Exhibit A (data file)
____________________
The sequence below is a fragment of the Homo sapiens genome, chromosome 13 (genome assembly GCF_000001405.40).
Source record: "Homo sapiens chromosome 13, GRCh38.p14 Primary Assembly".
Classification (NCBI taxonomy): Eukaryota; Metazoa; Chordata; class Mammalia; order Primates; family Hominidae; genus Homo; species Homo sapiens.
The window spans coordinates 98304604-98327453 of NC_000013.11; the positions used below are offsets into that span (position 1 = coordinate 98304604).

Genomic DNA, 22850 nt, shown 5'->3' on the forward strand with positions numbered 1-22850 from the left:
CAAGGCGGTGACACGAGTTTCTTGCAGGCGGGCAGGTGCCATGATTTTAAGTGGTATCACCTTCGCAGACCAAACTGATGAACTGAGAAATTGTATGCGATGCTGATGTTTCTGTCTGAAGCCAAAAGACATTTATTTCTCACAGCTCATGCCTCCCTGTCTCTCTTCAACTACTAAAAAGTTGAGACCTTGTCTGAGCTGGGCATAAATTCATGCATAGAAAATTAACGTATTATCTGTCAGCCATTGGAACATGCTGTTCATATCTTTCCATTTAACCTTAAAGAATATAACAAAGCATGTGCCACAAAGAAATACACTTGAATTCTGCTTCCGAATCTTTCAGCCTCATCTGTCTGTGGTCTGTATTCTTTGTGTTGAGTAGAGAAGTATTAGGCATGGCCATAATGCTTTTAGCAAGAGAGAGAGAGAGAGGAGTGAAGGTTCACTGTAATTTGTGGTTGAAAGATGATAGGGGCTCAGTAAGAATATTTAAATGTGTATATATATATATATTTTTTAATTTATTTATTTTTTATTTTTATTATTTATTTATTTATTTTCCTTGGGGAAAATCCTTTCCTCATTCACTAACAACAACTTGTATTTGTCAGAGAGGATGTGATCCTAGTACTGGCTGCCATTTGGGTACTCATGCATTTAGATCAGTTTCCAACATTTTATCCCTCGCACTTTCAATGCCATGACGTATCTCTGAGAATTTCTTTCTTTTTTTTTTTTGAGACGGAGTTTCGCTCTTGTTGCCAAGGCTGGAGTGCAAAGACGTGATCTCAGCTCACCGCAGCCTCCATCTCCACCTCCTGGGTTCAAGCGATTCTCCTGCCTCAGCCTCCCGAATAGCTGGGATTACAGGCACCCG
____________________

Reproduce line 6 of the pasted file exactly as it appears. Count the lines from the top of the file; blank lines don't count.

CAAGGCGGTGACACGAGTTTCTTGCAGGCGGGCAGGTGCCATGATTTTAAGTGGTATCACCTTCGCAGACCAAACTGATGAACTGAGAAATTGTATGCGATGCTGATGTTTCTGTCTGAAGCCAAAAGACATTTATTTCTCACAGCTCATGCCTCCCTGTCTCTCTTCAACTACTAAAAAGTTGAGACCTTGTCTGAGCTGGGCATAAATTCATGCATAGAAAATTAACGTATTATCTGTCAGCCATTGGAACATGCTGTTCATATCTTTCCATTTAACCTTAAAGAATATAACAAAGCATGTGCCACAAAGAAATACACTTGAATTCTGCTTCCGAATCTTTCAGCCTCATCTGTCTGTGGTCTGTATTCTTTGTGTTGAGTAGAGAAGTATTAGGCATGGCCATAATGCTTTTAGCAAGAGAGAGAGAGAGAGGAGTGAAGGTTCACTGTAATTTGTGGTTGAAAGATGATAGGGGCTCAGTAAGAATATTTAAATGTGTATATATATATATATTTTTTAATTTATTTATTTTTTATTTTTATTATTTATTTATTTATTTTCCTTGGGGAAAATCCTTTCCTCATTCACTAACAACAACTTGTATTTGTCAGAGAGGATGTGATCCTAGTACTGGCTGCCATTTGGGTACTCATGCATTTAGATCAGTTTCCAACATTTTATCCCTCGCACTTTCAATGCCATGACGTATCTCTGAGAATTTCTTTCTTTTTTTTTTTTGAGACGGAGTTTCGCTCTTGTTGCCAAGGCTGGAGTGCAAAGACGTGATCTCAGCTCACCGCAGCCTCCATCTCCACCTCCTGGGTTCAAGCGATTCTCCTGCCTCAGCCTCCCGAATAGCTGGGATTACAGGCACCCG